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Posted 09 December 2011 - 12:15 PM

View PostMike LansWho, on 09 December 2011 - 11:52 AM, said:

I agree with the first sentence, but the evidence of what just happened over the past few days suggests something different than the second sentence. NL teams seem more than willing to shell out a 9-10 year contract to a player on the wrong side of 30.


Which is why I added the word "responsibly" before clicking "add reply".
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Posted 12 December 2011 - 08:09 AM

View PostMike LansWho, on 09 December 2011 - 09:52 AM, said:

Plus, the Marlins guaranteed him 10 years and more money that the Angels.


That rumor was actually debunked, I believe their offer was closer to 200 million than 275.
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Posted 17 December 2011 - 12:33 PM

View PostBigSlick, on 08 December 2011 - 05:08 PM, said:

In the past the argument regarding the DH has always revolved around on the field issues. Today I realized that it gives AL teams a huge advantage off the field as well and the Albert Pujols signing is what made me realize this.

Think about it, you have one of the greatest hitters of all time as a 31 year old free agent. I'm sure that part of the thinking with the Angels brass was that Pujols can move to DH for the last 3 or 4 years of his contract if his fielding declines with age. The Cardinals couldn't offer him 10 years because if he becomes an immovable object at first base they are stuck with a $25 million pinch hitter.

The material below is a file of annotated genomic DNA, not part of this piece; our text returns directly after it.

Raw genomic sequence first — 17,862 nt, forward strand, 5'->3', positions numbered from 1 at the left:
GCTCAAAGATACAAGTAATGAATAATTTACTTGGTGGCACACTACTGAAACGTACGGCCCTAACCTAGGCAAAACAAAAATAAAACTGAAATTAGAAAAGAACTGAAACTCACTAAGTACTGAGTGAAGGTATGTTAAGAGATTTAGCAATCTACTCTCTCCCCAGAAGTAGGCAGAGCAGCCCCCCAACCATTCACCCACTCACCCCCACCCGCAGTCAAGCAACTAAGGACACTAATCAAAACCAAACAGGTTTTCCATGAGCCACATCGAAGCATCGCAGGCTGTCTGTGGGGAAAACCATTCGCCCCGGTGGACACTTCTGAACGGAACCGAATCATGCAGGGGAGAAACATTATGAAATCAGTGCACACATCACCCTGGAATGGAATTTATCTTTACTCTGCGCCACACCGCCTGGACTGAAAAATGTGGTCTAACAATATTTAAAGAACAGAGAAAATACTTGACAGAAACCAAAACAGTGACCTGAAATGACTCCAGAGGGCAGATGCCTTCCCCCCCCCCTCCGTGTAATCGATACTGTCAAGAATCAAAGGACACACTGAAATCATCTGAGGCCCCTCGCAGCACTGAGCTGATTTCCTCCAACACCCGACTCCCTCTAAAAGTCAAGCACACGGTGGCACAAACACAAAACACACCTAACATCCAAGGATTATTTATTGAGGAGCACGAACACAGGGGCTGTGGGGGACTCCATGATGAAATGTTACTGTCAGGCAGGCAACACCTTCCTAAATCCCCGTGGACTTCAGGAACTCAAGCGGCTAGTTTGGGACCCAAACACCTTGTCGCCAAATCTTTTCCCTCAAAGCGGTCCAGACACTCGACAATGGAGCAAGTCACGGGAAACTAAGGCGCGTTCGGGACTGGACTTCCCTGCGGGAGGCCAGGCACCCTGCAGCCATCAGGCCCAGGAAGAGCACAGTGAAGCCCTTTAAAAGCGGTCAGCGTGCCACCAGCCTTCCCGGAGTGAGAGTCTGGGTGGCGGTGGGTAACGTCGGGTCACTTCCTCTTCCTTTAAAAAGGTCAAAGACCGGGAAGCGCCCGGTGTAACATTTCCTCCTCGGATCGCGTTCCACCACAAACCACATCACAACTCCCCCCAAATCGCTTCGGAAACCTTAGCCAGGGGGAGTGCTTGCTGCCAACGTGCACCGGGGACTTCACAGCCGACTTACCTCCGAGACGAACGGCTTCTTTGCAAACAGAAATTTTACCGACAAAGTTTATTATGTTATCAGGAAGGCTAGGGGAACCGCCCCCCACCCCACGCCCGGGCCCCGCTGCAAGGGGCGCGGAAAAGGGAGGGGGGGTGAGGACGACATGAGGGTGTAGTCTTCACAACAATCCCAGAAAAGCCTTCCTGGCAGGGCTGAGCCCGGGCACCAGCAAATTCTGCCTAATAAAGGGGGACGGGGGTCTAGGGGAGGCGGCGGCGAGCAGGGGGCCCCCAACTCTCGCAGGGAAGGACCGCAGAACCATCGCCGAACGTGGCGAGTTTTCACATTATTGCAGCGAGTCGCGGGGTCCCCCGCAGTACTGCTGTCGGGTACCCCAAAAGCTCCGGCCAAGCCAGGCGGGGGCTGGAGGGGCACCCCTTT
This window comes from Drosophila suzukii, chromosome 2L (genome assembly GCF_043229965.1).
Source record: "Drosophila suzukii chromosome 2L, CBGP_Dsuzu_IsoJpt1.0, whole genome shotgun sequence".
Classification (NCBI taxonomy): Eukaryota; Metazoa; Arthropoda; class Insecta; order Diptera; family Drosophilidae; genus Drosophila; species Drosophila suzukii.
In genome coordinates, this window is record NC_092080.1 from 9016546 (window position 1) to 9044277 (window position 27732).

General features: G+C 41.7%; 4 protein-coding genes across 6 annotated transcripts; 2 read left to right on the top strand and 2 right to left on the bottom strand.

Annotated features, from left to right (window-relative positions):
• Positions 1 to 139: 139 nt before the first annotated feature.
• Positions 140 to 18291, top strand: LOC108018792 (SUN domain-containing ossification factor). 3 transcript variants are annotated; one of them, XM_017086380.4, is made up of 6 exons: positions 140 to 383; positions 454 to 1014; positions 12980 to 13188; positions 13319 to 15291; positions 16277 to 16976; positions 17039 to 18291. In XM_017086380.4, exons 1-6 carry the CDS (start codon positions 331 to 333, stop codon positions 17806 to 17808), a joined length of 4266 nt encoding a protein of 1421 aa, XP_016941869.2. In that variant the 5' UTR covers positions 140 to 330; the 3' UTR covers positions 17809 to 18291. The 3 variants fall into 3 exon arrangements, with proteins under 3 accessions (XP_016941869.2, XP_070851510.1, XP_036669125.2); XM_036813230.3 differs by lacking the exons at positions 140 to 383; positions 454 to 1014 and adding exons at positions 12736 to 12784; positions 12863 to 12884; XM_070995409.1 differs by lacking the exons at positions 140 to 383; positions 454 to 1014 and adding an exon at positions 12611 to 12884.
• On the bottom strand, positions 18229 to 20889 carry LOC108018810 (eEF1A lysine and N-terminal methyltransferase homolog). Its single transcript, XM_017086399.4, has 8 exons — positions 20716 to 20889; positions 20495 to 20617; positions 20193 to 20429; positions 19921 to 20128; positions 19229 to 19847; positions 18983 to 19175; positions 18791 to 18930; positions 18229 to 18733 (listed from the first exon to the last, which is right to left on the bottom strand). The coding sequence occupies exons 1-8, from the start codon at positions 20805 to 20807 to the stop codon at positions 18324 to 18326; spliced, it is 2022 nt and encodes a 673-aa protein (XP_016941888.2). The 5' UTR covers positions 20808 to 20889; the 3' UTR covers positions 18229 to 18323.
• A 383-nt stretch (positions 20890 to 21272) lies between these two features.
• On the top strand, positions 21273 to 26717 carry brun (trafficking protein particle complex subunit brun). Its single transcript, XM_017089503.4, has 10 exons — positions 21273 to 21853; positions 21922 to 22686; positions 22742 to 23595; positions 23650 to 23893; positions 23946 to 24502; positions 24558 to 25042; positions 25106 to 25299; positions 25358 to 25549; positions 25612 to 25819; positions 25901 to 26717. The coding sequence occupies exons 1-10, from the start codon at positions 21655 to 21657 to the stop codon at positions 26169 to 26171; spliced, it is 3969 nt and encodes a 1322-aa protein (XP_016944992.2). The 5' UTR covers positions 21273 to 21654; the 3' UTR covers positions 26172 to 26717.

It's time to unify the rules one way or another.


I'm curious as to what the rest of you think. Do you think the DH rule affected the offers from the Angels and Cardinals or do you think my hypothesis is bogus?


It's the only thing that distinguishes the NL from the AL and requires strategy during inter-league play. You can't say do away with the DH because the Angels overpaid for Pujols.
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Posted 18 December 2011 - 03:43 AM

View Postjwmann2, on 17 December 2011 - 12:33 PM, said:

It's the only thing that distinguishes the NL from the AL and requires strategy during inter-league play. You can't say do away with the DH because the Angels overpaid for Pujols.


What distinguishes the AFC from the NFC or the Eastern Conference from the Western Conference, and how does the fact that there is no distinction between them negatively affect each league? Other than the fact that nobody watched the Super Bowl anymore. [/sarcasm]

Also, I didn't say to abolish the DH. I said "it's time to unify the rules, one way or another"